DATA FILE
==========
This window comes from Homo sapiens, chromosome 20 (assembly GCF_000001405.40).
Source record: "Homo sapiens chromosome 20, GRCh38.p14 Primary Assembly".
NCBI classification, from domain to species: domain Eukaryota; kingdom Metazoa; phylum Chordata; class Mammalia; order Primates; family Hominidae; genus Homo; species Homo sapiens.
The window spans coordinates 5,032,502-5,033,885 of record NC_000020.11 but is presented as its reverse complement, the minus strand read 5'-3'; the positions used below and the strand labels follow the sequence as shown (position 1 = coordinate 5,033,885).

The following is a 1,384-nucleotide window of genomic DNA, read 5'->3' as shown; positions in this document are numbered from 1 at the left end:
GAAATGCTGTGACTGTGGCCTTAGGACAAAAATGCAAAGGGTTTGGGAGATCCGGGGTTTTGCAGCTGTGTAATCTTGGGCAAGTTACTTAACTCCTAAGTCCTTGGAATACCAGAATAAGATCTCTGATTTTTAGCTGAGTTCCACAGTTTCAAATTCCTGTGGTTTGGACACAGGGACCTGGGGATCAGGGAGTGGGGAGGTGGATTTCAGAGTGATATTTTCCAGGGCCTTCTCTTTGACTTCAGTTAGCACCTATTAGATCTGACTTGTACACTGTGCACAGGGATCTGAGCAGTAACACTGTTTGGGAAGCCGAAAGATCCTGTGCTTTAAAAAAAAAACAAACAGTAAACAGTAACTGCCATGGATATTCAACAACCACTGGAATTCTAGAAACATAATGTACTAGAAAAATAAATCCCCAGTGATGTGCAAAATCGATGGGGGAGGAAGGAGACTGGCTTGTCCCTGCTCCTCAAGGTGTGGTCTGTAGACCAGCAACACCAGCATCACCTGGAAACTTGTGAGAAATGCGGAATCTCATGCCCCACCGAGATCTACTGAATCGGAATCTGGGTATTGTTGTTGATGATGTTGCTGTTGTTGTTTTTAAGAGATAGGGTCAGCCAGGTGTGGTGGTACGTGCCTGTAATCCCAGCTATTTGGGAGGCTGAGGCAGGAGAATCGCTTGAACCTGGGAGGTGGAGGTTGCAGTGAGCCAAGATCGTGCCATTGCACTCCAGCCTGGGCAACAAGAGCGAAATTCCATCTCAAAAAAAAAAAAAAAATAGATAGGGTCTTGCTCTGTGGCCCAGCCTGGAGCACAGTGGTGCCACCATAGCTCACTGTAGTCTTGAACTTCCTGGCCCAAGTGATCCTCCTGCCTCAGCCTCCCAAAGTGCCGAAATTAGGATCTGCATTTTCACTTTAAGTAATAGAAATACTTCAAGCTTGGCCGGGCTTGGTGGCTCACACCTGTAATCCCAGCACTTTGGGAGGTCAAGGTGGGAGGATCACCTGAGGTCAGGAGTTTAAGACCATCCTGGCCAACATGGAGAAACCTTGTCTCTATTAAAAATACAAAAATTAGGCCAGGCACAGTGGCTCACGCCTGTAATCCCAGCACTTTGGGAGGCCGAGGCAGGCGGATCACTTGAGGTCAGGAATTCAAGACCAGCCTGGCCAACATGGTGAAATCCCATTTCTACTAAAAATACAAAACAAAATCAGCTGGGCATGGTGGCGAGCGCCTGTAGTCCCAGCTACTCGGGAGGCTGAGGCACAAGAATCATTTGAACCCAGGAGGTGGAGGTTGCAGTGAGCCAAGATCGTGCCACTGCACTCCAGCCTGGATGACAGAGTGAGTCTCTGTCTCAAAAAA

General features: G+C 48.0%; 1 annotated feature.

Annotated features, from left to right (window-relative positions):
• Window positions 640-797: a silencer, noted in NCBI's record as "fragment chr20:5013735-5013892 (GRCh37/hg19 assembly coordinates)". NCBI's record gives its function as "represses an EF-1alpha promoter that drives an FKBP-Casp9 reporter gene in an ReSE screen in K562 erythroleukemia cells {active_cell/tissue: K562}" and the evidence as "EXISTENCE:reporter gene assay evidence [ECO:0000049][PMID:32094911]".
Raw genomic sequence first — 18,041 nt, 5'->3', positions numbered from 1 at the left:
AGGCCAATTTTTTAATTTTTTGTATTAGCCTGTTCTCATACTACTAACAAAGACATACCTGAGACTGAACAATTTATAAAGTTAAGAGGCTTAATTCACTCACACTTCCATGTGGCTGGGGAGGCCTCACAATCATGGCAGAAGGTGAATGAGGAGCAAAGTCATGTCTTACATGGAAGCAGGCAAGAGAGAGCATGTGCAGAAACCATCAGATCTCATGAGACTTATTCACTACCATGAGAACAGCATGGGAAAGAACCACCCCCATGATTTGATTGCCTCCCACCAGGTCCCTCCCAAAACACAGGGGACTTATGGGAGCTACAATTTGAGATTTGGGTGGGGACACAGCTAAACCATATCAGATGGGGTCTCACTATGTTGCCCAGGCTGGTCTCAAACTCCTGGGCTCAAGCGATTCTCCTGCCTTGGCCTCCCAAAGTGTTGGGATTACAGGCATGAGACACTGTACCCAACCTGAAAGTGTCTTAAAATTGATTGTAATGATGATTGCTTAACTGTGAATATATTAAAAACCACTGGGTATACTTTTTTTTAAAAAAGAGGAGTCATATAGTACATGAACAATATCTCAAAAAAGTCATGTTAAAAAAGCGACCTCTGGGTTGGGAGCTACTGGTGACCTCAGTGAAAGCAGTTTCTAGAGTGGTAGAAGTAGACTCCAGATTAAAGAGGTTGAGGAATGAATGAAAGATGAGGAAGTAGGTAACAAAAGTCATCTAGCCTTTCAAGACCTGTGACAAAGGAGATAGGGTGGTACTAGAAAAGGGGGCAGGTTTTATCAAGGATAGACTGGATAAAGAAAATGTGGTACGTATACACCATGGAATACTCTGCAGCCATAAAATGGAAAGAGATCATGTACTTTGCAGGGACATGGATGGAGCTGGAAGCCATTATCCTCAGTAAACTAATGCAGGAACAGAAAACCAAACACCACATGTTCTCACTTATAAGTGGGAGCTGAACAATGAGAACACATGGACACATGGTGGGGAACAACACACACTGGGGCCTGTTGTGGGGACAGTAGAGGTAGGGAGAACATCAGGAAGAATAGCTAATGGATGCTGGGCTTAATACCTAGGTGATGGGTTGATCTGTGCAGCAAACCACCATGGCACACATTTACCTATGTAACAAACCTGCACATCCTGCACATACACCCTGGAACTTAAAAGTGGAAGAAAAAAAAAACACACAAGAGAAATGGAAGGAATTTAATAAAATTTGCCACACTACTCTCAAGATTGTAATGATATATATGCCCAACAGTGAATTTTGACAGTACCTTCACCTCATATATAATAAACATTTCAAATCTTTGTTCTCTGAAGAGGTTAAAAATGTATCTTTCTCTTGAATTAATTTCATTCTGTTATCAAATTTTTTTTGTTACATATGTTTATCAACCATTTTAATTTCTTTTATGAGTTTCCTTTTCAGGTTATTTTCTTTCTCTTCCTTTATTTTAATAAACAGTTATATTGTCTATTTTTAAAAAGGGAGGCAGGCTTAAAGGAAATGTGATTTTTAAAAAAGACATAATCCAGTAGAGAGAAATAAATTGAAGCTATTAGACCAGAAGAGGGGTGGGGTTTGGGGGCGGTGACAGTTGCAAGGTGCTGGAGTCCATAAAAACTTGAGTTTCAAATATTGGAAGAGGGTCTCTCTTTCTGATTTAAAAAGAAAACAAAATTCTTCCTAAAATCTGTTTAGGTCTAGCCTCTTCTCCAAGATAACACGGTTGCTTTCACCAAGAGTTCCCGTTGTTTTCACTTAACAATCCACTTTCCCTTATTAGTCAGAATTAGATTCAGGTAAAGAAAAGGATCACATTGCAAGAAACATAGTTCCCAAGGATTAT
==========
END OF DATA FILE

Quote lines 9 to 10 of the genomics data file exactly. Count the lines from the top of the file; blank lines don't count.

• Window positions 640-797: a silencer, noted in NCBI's record as "fragment chr20:5013735-5013892 (GRCh37/hg19 assembly coordinates)". NCBI's record gives its function as "represses an EF-1alpha promoter that drives an FKBP-Casp9 reporter gene in an ReSE screen in K562 erythroleukemia cells {active_cell/tissue: K562}" and the evidence as "EXISTENCE:reporter gene assay evidence [ECO:0000049][PMID:32094911]".
Raw genomic sequence first — 18,041 nt, 5'->3', positions numbered from 1 at the left: